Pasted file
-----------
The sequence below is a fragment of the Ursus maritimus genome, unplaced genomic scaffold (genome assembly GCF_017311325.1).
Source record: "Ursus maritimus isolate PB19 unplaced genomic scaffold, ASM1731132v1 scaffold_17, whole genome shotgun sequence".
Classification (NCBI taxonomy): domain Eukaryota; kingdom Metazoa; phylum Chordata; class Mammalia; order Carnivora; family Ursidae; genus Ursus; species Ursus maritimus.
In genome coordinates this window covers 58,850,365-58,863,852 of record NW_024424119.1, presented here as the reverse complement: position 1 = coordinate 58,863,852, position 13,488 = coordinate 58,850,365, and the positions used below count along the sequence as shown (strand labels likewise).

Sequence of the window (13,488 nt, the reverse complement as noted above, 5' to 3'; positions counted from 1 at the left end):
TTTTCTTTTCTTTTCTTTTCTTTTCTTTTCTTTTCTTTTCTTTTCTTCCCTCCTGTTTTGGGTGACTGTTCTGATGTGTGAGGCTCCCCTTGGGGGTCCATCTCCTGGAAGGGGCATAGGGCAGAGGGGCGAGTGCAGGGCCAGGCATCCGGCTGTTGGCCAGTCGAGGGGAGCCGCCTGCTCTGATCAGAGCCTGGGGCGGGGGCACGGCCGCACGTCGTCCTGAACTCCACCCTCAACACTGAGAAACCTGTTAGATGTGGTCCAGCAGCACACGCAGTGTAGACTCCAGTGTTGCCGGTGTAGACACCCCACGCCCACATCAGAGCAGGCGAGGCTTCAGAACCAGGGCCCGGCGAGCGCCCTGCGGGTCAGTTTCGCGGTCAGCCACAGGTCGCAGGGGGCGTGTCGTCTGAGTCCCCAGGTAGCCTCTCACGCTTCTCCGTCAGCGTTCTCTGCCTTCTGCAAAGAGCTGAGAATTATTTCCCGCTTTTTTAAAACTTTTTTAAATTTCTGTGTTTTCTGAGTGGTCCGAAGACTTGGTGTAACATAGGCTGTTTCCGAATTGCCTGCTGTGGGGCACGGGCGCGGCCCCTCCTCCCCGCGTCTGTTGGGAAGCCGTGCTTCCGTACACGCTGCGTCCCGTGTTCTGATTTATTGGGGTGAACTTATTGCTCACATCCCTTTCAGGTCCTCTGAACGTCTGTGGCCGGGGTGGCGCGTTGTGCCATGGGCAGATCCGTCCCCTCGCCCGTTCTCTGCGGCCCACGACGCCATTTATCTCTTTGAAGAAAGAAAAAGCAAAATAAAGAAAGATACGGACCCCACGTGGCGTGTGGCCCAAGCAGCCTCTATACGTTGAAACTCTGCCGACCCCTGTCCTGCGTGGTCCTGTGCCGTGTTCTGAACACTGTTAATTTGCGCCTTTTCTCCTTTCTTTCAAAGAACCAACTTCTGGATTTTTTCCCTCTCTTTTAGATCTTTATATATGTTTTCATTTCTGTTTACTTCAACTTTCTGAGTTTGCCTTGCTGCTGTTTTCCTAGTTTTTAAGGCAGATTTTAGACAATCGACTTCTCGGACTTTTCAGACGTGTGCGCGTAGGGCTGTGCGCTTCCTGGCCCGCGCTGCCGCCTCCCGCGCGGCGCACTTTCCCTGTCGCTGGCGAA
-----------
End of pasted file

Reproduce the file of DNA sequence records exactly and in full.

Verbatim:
The sequence below is a fragment of the Ursus maritimus genome, unplaced genomic scaffold (genome assembly GCF_017311325.1).
Source record: "Ursus maritimus isolate PB19 unplaced genomic scaffold, ASM1731132v1 scaffold_17, whole genome shotgun sequence".
Classification (NCBI taxonomy): domain Eukaryota; kingdom Metazoa; phylum Chordata; class Mammalia; order Carnivora; family Ursidae; genus Ursus; species Ursus maritimus.
In genome coordinates this window covers 58,850,365-58,863,852 of record NW_024424119.1, presented here as the reverse complement: position 1 = coordinate 58,863,852, position 13,488 = coordinate 58,850,365, and the positions used below count along the sequence as shown (strand labels likewise).

Sequence of the window (13,488 nt, the reverse complement as noted above, 5' to 3'; positions counted from 1 at the left end):
TTTTCTTTTCTTTTCTTTTCTTTTCTTTTCTTTTCTTTTCTTTTCTTCCCTCCTGTTTTGGGTGACTGTTCTGATGTGTGAGGCTCCCCTTGGGGGTCCATCTCCTGGAAGGGGCATAGGGCAGAGGGGCGAGTGCAGGGCCAGGCATCCGGCTGTTGGCCAGTCGAGGGGAGCCGCCTGCTCTGATCAGAGCCTGGGGCGGGGGCACGGCCGCACGTCGTCCTGAACTCCACCCTCAACACTGAGAAACCTGTTAGATGTGGTCCAGCAGCACACGCAGTGTAGACTCCAGTGTTGCCGGTGTAGACACCCCACGCCCACATCAGAGCAGGCGAGGCTTCAGAACCAGGGCCCGGCGAGCGCCCTGCGGGTCAGTTTCGCGGTCAGCCACAGGTCGCAGGGGGCGTGTCGTCTGAGTCCCCAGGTAGCCTCTCACGCTTCTCCGTCAGCGTTCTCTGCCTTCTGCAAAGAGCTGAGAATTATTTCCCGCTTTTTTAAAACTTTTTTAAATTTCTGTGTTTTCTGAGTGGTCCGAAGACTTGGTGTAACATAGGCTGTTTCCGAATTGCCTGCTGTGGGGCACGGGCGCGGCCCCTCCTCCCCGCGTCTGTTGGGAAGCCGTGCTTCCGTACACGCTGCGTCCCGTGTTCTGATTTATTGGGGTGAACTTATTGCTCACATCCCTTTCAGGTCCTCTGAACGTCTGTGGCCGGGGTGGCGCGTTGTGCCATGGGCAGATCCGTCCCCTCGCCCGTTCTCTGCGGCCCACGACGCCATTTATCTCTTTGAAGAAAGAAAAAGCAAAATAAAGAAAGATACGGACCCCACGTGGCGTGTGGCCCAAGCAGCCTCTATACGTTGAAACTCTGCCGACCCCTGTCCTGCGTGGTCCTGTGCCGTGTTCTGAACACTGTTAATTTGCGCCTTTTCTCCTTTCTTTCAAAGAACCAACTTCTGGATTTTTTCCCTCTCTTTTAGATCTTTATATATGTTTTCATTTCTGTTTACTTCAACTTTCTGAGTTTGCCTTGCTGCTGTTTTCCTAGTTTTTAAGGCAGATTTTAGACAATCGACTTCTCGGACTTTTCAGACGTGTGCGCGTAGGGCTGTGCGCTTCCTGGCCCGCGCTGCCGCCTCCCGCGCGGCGCACTTTCCCTGTCGCTGGCGAA